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'Waste' is often sent to landfill where it gives off methane (a greenhouse gas) as it rots.

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Frontline Online: How can you help to reduce food waste?

January 22rd, 2013

by Lorna Howarth

The Ecologist's Lorna Howarth reports on news and action from the environmental frontline

This is obscene when millions go to bed hungry every night

The recent publication of the UK Institution of Mechanical Engineers' Report, 'Global Food: Waste Not, Want Not' estimated that 30-50% of food produced around the world (or between 1.2-2 billion tonnes) ends up as waste every year. 

This is an obscene statistic when millions of people globally go to bed hungry every night, and it has serious implications for climate change: the amount of fossil fuels used to grow, fertilise, harvest and transport goods that are then thrown away, is immense.

It also puts strain on water resources as many of these wasted crops are irrigated, depleting rivers and reservoirs and leading to conflict 'downstream'. The manner of disposal of this 'waste' must be questioned too. Is it redistributed for social good, composted or as a last resort, burned to create energy from waste? No - much of it is landfilled, producing methane and other greenhouses gases as it rots. What a waste!

One of the reasons for the shocking wastage of perfectly good food is ridiculously limiting sell-by and use-by dates. Food is often safely edible days after its expiry date, but consumers will throw it away because of the use-by date.

Yesterday, I opened a pot of organic yoghurt that had languished in the back of the fridge for well over a week. It was a full NINE days after its use-by date. I had a sniff - it smelt good. I looked for little green patches of mould. There were none. I took a tentative taste - it was delicious and I ate it. 

Clearly, I'm still here to tell the tale and it made me wonder if supermarkets print such limiting use-by dates so that we will throw a perfectly good item of food away and buy a new one, (thus increasing their profits)? We all have to start taking responsibility for food waste if we want to do something about these shocking statistics.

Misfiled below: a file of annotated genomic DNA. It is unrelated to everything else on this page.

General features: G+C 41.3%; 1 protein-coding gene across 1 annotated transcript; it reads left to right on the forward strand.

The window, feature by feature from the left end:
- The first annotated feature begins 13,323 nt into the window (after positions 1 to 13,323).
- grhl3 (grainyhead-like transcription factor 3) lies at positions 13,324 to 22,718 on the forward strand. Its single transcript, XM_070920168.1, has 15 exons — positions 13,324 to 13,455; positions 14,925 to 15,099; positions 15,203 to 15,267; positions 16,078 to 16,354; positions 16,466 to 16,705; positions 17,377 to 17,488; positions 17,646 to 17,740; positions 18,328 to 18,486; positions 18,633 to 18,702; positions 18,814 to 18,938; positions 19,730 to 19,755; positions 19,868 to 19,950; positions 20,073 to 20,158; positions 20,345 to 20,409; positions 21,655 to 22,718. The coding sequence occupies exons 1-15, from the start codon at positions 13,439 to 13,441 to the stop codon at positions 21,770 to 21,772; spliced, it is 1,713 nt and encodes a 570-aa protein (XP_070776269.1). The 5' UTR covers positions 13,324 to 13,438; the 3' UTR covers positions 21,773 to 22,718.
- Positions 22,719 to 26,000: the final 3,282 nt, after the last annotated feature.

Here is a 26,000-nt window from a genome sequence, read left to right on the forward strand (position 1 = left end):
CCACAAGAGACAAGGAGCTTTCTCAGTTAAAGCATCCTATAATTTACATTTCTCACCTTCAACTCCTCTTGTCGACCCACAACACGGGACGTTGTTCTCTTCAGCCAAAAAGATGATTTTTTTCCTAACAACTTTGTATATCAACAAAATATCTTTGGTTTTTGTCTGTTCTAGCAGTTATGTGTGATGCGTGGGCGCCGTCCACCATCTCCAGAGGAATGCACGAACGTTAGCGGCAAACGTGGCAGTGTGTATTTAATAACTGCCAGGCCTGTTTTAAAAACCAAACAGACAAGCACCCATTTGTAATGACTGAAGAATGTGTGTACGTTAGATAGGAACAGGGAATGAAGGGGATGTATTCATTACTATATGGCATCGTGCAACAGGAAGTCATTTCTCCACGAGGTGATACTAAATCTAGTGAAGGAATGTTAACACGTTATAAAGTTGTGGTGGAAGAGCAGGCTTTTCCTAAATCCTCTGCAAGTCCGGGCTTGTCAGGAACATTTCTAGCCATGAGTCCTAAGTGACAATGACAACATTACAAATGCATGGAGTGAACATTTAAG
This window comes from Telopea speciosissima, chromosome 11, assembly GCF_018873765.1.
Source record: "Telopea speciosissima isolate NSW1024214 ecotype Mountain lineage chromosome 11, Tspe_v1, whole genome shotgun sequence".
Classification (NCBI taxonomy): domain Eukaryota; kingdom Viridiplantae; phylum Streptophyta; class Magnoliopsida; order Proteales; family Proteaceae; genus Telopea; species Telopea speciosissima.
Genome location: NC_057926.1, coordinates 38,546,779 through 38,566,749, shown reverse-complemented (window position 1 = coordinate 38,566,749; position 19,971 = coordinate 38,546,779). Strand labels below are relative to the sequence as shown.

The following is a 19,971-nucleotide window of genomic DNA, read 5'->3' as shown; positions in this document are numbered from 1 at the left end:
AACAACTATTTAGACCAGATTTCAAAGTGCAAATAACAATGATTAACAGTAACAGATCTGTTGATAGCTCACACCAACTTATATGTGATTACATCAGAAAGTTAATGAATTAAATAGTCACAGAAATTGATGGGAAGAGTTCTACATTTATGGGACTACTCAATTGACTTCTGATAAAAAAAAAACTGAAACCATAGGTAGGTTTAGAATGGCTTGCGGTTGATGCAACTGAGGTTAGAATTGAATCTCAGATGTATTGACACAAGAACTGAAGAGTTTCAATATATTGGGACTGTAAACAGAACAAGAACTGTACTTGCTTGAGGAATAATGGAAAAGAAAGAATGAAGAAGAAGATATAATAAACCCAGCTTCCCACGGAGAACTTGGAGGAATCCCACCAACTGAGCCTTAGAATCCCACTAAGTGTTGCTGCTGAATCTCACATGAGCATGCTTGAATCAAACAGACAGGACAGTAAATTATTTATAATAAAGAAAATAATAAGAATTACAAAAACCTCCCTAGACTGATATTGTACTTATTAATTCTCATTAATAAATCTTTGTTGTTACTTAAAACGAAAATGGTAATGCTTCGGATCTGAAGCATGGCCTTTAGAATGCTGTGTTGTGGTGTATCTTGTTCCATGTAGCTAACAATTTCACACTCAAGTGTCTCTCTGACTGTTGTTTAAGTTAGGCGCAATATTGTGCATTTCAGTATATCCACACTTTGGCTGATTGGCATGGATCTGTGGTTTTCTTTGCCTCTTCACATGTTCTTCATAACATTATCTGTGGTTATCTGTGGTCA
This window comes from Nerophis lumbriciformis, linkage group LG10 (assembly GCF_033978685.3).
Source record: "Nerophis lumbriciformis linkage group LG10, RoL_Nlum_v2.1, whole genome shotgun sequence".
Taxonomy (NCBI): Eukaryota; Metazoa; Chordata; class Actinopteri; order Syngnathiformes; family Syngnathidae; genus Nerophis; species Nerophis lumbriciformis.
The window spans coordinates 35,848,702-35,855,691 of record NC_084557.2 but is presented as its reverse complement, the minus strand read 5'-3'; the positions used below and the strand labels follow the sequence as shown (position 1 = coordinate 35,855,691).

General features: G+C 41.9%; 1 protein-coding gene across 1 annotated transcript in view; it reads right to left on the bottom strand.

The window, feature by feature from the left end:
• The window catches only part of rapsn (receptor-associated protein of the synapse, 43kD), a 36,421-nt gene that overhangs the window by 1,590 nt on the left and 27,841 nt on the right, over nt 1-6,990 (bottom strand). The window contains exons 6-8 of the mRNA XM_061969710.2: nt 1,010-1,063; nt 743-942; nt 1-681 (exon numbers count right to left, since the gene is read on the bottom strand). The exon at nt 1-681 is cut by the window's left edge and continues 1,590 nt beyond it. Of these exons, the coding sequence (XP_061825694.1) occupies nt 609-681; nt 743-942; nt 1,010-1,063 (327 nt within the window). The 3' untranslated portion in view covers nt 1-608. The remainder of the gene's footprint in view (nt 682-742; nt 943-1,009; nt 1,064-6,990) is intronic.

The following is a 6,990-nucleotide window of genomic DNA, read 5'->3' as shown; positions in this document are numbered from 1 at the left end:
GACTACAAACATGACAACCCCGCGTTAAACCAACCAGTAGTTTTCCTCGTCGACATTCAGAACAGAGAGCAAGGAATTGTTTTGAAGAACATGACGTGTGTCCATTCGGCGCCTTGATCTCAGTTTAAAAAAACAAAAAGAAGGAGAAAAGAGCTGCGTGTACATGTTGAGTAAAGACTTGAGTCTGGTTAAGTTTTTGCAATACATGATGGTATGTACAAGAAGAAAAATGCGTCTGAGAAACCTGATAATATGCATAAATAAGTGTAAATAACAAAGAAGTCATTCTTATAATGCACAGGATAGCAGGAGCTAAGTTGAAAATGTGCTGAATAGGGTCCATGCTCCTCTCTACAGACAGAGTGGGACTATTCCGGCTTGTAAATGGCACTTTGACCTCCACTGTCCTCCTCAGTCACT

And don't be fooled by the Buy-One-Get-One-Free (BOGOF) offers either - can you really eat two punnets of strawberries before they go off? 

British supermarkets have acted angrily to the report, saying that they are working hard to provide consumers with recipe and storage advice and are reducing BOGOF offers. Morrisons says it is working directly with farmers and suppliers to actively reduce wastage.

There are lots of pioneering organisations in the UK that are looking at reducing food waste, but one of my favourites is The Gleaning Network, which takes its name from the ancient practice of 'gleaning': the collection of surplus crops after harvest. 

The Gleaning Network aims to address food waste on farms by coordinating local volunteers, growers and food redistribution charities to harvest unwanted fruit and vegetables (rejected because they don't conform to supermarkets' strict 'aesthetic' regulations) and transport them to groups that are helping the most vulnerable members of society. 

To ensure that the maximum amount of surplus produce is saved in the most energy-efficient way, The Gleaning Network established a national network of local 'gleaning hubs', each consisting of local growers, food redistribution charities and volunteers who can rapidly mobilise and work together to harvest and redistribute the produce to local charities. 

To date, five pilot projects have already salvaged several tonnes of apples, cabbages, spring greens and strawberries on farms in Kent, Sussex and Lincolnshire; food which has the been used to make thousands of meals for vulnerable people across the country. Gleaned produce was also used in Feeding the 5000 events in London and Bristol, which provided a free meal for 5,000 people made from food that would otherwise have been thrown away. 

Tristram Stuart, Founder of The Gleaning Network, said: "Amazingly, there has been no systematic study of food waste at the farm level either in the UK or elsewhere in Europe or the US. In my experience, it's normal practice for farmers to assume that 20% to 40% of their fruit and vegetable crops won't get to market [because they are misshapen or the wrong size], even if they are perfectly fit for human consumption."

Want to do your bit to help reduce food waste and tackle hunger?

Find out how by watching;

To find out more about the issues mentioned  in the above article please visit;

Lorna Howarth is a writer and environmentalist. She is a contributing editor to Resurgence & Ecologist magazine and the founder of a small independent publishing ageny, The Write Factor Contact:

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